Verse 1 says “Woe to the shepherds who scatter the sheep of My pasture”.  God is speaking of both kings and priests.  He is giving fair warning to all future generations.  If God places a person in a position of leadership, woe to him if he does not lead in a Godly manner.  The level of responsibility is staggering.  In the following verses he mentions a few of the punishment He will invoke on those who shirk their responsibilities as His appointed leaders.  Now take notice of verses 5 and 6.  This is a prophesy for our Lord and Savior, Christ Jesus.  The word “Branch” is used, as it is in the New Testament.  Also he says the name by which he will be called:  The Lord Our Righteous Savior.  The remaining verses of chapter 23 are the judgments cast upon Judah’s priests and prophets who have so disrespected their appointed positions.  As you read these verses you will see words like Baal, Sodom and Gomorrah, repulsive, wicked, adultery, horrible, just to name a few.  The indictment is very serious.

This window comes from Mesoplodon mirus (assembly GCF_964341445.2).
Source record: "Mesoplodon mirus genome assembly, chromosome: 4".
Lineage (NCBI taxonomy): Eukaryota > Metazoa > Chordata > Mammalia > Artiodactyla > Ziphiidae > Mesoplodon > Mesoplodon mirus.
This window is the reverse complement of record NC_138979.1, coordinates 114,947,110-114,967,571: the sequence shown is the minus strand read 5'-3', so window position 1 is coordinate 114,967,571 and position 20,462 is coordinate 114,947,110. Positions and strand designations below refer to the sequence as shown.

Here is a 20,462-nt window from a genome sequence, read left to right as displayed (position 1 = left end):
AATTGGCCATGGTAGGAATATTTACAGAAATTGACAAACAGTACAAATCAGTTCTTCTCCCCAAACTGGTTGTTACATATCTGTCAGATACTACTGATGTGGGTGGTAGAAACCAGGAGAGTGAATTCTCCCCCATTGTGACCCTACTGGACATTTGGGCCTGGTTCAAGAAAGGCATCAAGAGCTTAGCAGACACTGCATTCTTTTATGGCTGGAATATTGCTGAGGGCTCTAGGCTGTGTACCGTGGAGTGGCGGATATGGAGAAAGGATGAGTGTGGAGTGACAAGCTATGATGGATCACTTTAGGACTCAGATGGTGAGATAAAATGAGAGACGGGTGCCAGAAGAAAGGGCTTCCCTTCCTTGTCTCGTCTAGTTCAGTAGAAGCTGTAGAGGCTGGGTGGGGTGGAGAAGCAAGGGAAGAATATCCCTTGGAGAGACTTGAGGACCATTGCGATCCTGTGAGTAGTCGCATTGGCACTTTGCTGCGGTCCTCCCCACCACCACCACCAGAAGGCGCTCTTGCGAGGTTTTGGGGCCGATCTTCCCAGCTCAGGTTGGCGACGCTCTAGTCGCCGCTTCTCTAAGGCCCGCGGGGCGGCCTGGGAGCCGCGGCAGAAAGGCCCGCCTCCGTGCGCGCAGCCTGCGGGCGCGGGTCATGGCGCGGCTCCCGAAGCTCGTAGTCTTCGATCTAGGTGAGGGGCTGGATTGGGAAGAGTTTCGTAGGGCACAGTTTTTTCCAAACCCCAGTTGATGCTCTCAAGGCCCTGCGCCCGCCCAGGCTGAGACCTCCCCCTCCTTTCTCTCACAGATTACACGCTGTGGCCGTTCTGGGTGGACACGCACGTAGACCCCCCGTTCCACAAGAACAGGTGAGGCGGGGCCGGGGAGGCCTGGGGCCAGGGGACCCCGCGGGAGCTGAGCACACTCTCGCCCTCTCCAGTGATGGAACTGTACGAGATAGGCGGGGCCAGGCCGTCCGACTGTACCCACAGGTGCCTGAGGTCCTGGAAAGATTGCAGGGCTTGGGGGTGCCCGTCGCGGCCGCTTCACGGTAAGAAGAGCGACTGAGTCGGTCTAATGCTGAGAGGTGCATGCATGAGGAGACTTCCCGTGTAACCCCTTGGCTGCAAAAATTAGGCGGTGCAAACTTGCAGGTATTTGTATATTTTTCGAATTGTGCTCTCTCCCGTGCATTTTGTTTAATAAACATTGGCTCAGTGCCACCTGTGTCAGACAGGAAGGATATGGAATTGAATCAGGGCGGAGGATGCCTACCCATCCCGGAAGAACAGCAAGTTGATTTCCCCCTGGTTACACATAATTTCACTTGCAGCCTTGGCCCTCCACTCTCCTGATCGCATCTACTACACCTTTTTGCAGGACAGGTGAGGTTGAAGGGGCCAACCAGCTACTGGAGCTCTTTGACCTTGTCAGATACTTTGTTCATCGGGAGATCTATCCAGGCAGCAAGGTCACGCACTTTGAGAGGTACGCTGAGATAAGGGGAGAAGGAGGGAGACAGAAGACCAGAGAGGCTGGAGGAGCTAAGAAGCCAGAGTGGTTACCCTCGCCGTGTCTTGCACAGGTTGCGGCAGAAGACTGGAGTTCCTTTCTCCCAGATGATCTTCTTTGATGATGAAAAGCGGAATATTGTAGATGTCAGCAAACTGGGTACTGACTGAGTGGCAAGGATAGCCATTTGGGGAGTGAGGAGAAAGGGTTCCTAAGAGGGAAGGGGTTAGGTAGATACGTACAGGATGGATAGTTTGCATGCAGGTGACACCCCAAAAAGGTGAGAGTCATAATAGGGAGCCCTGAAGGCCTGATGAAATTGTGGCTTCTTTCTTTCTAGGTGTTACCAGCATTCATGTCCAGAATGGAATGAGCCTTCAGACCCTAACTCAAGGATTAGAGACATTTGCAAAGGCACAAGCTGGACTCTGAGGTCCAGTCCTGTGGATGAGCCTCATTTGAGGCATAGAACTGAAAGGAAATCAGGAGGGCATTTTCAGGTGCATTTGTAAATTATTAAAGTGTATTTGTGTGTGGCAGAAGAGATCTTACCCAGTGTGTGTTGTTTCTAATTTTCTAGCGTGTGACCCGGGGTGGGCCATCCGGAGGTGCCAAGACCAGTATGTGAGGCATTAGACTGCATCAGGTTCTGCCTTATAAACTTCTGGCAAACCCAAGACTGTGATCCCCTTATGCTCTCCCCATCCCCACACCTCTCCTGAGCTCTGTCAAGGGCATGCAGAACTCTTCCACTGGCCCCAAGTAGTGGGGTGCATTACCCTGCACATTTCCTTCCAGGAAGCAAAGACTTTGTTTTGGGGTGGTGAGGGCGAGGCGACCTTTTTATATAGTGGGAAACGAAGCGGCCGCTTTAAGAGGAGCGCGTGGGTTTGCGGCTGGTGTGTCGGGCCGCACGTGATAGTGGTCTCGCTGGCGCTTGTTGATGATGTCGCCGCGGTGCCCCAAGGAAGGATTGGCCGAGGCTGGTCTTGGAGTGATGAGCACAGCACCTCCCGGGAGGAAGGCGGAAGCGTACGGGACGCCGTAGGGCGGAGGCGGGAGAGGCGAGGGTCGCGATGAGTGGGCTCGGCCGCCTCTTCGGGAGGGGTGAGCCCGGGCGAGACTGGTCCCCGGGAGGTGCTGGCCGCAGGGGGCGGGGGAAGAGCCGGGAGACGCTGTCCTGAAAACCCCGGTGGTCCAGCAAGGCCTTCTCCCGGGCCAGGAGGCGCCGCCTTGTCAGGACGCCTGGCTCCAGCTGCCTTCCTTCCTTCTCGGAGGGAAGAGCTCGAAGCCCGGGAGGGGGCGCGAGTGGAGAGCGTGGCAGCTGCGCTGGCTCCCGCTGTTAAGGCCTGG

Chapter 24 – The Parable of the Baskets of Figs

You may or may not have heard of this parable before.  The Lord showed Jeremiah two baskets of figs at the Temple.  One basket was full of good ripe figs.  The other was full of rotten figs.  To make a long story short, the good figs represented those Israelites who have been taken captive.  The basket full of bad figs represented those left behind with King Zedekiah.  {This was sure to have been a big attention-getter.}

Chapter 25 – God’s Wrath Foretold

God’s wrath was foretold against not only the remnant of Judah, but also for the surrounding nations, including Babylon, who have exercised cruelty against Judah and other nations in the north, east, and west of Judah.  In the first half of this chapter God assigns Israel to captivity for seventy years.  This should have been somewhat comforting, hearing that God’s punishment was temporary, although nobody living at this time would be allowed to escape captivity.  Only the future generations.  From verse 15 through the end of this chapter is God through Jeremiah telling of how wide God’s net will be cast.  The “cup” is used as an analogy, which is used often throughout the Bible.  God plans to clean up the entire world, making sure to leave out no nation in His showing of exactly Who is the only God and Creator.  God had everything in His control then and He has everything in His control now.

Next Post – The difference between Jeremiah and the other prophets